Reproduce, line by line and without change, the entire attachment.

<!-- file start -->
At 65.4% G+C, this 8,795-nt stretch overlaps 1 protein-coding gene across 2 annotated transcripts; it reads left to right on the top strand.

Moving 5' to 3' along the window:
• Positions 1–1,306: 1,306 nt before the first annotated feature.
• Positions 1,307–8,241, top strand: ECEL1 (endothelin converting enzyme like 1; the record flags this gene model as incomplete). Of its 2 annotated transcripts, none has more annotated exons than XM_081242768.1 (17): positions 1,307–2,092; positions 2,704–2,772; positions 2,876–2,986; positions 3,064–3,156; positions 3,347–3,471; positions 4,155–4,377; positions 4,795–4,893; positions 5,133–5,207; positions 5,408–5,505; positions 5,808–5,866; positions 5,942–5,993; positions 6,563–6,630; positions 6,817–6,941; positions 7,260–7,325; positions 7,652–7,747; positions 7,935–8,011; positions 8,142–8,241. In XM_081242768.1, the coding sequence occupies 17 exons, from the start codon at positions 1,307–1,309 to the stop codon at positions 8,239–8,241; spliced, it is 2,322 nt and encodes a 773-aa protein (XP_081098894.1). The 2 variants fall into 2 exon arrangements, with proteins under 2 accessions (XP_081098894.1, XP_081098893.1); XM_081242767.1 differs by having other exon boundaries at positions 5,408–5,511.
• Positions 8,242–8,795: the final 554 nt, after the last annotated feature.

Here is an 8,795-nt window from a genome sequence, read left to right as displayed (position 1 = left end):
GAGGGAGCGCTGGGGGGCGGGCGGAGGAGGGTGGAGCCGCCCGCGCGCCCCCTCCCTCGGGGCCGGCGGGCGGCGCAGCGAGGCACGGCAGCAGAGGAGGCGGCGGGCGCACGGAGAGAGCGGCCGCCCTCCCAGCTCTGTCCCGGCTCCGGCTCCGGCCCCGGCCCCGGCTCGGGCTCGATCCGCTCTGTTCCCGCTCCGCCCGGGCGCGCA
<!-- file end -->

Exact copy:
At 65.4% G+C, this 8,795-nt stretch overlaps 1 protein-coding gene across 2 annotated transcripts; it reads left to right on the top strand.

Moving 5' to 3' along the window:
• Positions 1–1,306: 1,306 nt before the first annotated feature.
• Positions 1,307–8,241, top strand: ECEL1 (endothelin converting enzyme like 1; the record flags this gene model as incomplete). Of its 2 annotated transcripts, none has more annotated exons than XM_081242768.1 (17): positions 1,307–2,092; positions 2,704–2,772; positions 2,876–2,986; positions 3,064–3,156; positions 3,347–3,471; positions 4,155–4,377; positions 4,795–4,893; positions 5,133–5,207; positions 5,408–5,505; positions 5,808–5,866; positions 5,942–5,993; positions 6,563–6,630; positions 6,817–6,941; positions 7,260–7,325; positions 7,652–7,747; positions 7,935–8,011; positions 8,142–8,241. In XM_081242768.1, the coding sequence occupies 17 exons, from the start codon at positions 1,307–1,309 to the stop codon at positions 8,239–8,241; spliced, it is 2,322 nt and encodes a 773-aa protein (XP_081098894.1). The 2 variants fall into 2 exon arrangements, with proteins under 2 accessions (XP_081098894.1, XP_081098893.1); XM_081242767.1 differs by having other exon boundaries at positions 5,408–5,511.
• Positions 8,242–8,795: the final 554 nt, after the last annotated feature.

Here is an 8,795-nt window from a genome sequence, read left to right as displayed (position 1 = left end):
GAGGGAGCGCTGGGGGGCGGGCGGAGGAGGGTGGAGCCGCCCGCGCGCCCCCTCCCTCGGGGCCGGCGGGCGGCGCAGCGAGGCACGGCAGCAGAGGAGGCGGCGGGCGCACGGAGAGAGCGGCCGCCCTCCCAGCTCTGTCCCGGCTCCGGCTCCGGCCCCGGCCCCGGCTCGGGCTCGATCCGCTCTGTTCCCGCTCCGCCCGGGCGCGCA